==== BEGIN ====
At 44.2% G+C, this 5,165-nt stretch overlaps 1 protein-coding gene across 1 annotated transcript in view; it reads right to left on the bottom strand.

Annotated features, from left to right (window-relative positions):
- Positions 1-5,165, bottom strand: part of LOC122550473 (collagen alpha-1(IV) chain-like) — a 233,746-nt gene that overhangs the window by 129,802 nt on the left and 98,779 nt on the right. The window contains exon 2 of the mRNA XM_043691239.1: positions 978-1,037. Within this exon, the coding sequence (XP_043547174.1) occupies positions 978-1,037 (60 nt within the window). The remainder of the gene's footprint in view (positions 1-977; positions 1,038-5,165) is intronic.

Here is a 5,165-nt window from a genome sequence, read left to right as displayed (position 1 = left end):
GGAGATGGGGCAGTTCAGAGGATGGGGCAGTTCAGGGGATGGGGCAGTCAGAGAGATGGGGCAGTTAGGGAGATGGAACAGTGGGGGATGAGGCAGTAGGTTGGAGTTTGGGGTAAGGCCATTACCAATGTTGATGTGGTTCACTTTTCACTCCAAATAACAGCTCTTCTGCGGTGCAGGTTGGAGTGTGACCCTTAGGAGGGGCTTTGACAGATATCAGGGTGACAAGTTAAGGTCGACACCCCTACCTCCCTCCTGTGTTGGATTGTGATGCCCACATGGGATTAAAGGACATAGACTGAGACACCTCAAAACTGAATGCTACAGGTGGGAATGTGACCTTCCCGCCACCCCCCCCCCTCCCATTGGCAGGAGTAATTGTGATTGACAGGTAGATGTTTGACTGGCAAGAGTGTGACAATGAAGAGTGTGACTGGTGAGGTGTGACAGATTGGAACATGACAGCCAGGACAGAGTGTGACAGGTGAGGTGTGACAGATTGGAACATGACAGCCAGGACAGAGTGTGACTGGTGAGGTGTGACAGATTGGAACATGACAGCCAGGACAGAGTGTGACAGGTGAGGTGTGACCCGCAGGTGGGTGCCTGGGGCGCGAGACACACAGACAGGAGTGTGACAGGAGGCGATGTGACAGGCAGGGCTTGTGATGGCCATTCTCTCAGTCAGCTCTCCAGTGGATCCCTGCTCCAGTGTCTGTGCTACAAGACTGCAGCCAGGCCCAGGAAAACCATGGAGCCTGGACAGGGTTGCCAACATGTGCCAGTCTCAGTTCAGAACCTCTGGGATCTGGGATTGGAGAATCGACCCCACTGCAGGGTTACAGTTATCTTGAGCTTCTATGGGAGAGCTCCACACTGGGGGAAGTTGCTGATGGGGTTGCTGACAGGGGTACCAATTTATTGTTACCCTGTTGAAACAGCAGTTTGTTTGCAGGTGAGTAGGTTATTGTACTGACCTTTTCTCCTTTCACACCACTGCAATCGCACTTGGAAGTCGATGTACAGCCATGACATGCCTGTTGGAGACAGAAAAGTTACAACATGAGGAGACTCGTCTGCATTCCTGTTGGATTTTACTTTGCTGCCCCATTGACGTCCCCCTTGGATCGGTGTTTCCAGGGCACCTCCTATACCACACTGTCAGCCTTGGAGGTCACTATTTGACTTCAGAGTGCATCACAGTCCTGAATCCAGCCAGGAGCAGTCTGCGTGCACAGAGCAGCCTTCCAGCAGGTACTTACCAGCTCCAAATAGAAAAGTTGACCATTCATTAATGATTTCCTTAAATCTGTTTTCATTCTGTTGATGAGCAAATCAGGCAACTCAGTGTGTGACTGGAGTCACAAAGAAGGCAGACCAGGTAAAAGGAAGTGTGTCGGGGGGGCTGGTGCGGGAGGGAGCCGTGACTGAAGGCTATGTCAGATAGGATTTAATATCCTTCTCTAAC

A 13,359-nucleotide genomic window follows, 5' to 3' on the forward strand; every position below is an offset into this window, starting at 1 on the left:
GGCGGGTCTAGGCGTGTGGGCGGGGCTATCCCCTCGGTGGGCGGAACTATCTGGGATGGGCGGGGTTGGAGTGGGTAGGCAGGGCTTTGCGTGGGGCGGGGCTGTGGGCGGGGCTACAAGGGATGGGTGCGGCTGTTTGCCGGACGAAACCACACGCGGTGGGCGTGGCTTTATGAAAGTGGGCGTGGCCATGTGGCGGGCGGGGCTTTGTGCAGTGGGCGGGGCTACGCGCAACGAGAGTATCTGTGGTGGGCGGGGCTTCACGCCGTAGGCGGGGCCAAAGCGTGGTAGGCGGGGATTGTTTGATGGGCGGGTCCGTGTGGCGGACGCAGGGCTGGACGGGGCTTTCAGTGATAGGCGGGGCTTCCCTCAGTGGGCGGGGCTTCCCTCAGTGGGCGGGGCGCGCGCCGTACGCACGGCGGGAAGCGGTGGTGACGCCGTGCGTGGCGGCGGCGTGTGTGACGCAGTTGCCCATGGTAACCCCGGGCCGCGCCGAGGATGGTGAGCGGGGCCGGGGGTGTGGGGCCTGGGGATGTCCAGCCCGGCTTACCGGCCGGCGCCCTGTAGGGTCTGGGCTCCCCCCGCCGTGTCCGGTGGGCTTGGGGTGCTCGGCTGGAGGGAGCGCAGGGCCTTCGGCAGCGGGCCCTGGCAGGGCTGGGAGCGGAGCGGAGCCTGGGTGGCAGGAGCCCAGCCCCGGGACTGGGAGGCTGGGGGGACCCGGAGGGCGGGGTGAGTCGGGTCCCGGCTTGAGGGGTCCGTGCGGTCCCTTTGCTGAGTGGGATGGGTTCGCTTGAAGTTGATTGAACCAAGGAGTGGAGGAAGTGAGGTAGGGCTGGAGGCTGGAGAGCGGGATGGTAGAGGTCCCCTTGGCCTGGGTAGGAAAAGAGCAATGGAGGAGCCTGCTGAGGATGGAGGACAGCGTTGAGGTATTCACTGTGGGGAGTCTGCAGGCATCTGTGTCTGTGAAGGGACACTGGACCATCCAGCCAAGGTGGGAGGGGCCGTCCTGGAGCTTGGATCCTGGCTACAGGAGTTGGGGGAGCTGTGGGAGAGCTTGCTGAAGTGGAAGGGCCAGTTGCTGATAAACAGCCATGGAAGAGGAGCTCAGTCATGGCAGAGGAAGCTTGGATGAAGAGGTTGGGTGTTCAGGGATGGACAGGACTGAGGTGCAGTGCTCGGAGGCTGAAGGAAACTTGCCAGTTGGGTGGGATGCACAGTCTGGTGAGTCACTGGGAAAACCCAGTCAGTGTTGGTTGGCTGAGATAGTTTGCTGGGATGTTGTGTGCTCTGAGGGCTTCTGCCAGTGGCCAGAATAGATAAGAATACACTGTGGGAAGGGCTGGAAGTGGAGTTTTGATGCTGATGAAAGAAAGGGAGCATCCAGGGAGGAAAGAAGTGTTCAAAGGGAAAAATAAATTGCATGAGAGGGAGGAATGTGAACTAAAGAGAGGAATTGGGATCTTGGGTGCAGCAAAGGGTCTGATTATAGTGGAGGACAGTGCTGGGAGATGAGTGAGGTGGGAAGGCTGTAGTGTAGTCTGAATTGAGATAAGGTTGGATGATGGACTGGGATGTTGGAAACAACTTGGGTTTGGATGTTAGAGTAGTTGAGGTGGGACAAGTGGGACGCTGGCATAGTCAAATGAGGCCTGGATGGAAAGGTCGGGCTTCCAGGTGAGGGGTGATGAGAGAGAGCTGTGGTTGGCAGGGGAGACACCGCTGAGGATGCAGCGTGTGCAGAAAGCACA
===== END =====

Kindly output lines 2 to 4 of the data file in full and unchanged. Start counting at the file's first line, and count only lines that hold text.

Annotated features, from left to right (window-relative positions):
- Positions 1-5,165, bottom strand: part of LOC122550473 (collagen alpha-1(IV) chain-like) — a 233,746-nt gene that overhangs the window by 129,802 nt on the left and 98,779 nt on the right. The window contains exon 2 of the mRNA XM_043691239.1: positions 978-1,037. Within this exon, the coding sequence (XP_043547174.1) occupies positions 978-1,037 (60 nt within the window). The remainder of the gene's footprint in view (positions 1-977; positions 1,038-5,165) is intronic.

Here is a 5,165-nt window from a genome sequence, read left to right as displayed (position 1 = left end):